See “Service Level Agreement” for more information.
SMTP is an email protocol used to push messages and attachments from server to server. Many technologies have been used to secure SMTP over the years, but the best technologies available today use SSL (version 3) or TLS to secure the entire SMTP connection.
SMTP typically uses TCP port 25 to move unsecured traffic and often uses TCP port 465 to move secured traffic. Use of alternate ports with SMTP is extremely common to reduce connections from spammers who try to exploit servers listening on the most common ports.
BEST PRACTICES: SMTP should always be secured using SSL (version 3) or TLS. If your file transfer deployment uses email notifications, then email sent through SMTP should either always be accepted within a few seconds or should be automatically queued up in the file transfer application in case of delay. If SMTP services are unreliable and no queue mechanism exists in your file transfer solution, then a standalone mail server relay should be implemented to ensure that timed-out notifications do not cause unnecessary delay or failure of file transfer activities.
SSL (“Secure Sockets Layer”) was the first widely-deployed technology used to secure TCP sockets. Its use in HTTPS (HTTP over SSL) allowed the modern age of “ecommerce” to take off on the world wide web and it has also been incorporated into common file transfer protocols such as FTPS (FTP over SSL) and AS2.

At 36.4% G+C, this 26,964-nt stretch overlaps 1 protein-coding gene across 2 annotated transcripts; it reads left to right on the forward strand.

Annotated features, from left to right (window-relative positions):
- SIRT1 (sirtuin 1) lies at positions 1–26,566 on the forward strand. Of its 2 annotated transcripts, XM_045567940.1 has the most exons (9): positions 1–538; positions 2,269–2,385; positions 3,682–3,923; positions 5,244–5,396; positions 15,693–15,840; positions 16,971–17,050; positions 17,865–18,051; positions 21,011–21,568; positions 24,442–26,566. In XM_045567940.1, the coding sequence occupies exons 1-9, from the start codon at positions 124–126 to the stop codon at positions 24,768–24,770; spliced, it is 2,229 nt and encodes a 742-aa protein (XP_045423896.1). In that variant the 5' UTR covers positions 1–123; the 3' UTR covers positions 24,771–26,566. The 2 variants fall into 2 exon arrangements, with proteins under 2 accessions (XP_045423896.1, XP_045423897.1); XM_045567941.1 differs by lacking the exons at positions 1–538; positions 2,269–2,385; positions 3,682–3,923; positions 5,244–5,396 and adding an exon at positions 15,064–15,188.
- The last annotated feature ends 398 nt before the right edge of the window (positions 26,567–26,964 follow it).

In modern usage, “protected by SSL”, “secured by SSL” or “encrypted by SSL” really means “protected by TLS or SSL version 3, whichever gets negotiated first.” By 2010 clients and servers knew how to negotiate TLS sessions and will attempt to do so before trying SSL version 3 (an older protocol). Version 2 of SSL is considered insecure at this point and some clients and servers will attempt to negotiate this protocol if attempts to negotiate TLS or SSL version 3 fail, but it is rare that negotiation falls through to this level.
SSL depends on the use of X.509 certificates to authenticate the identity of a particular server. The X.509 certificate deployed on an SSL/TLS server is popularly referred to as the “server certificate”. If the name (CN) on the server certificate does not match the DNS name of a server, clients will refuse to complete the SSL/TLS connection unless the end user elects to ignore the certificate name mismatch. (This is a common option on web browsers and FTP clients.) If the server certificate is expired, clients will almost always refuse to complete the SSL/TLS connection. (Ignoring certificate expiration is usually not an option available to end users.) Finally, if the server certificate is “self signed” or is signed by a CA that the client does not trust, then most clients will refuse the connection. (Browsers and FTP clients usually have the option to either ignore the CA chain or import and trust the CA chain to complete the negotiation.)
Optional X.509 client certificates may also be used to authenticate the identity of a particular user or device. When used, this certificate is simply referred to as a “client certificate.” File transfer servers either manually map individual client certificates to user codes or use LDAP or Active Directory mappings to accomplish the same goal. File transfer servers rarely have the ability to ignore expired certificates, often have the ability to import a third-party CA certificate chain, and often have the ability to permit “self-signed” certificates.
Whether or not client certificates are in use, SSL/TLS provides point-to-point encryption and tamper protection during transmission. As such, SSL/TLS provides sufficient protection of “data in motion”, though it provides no protection to “data at rest.”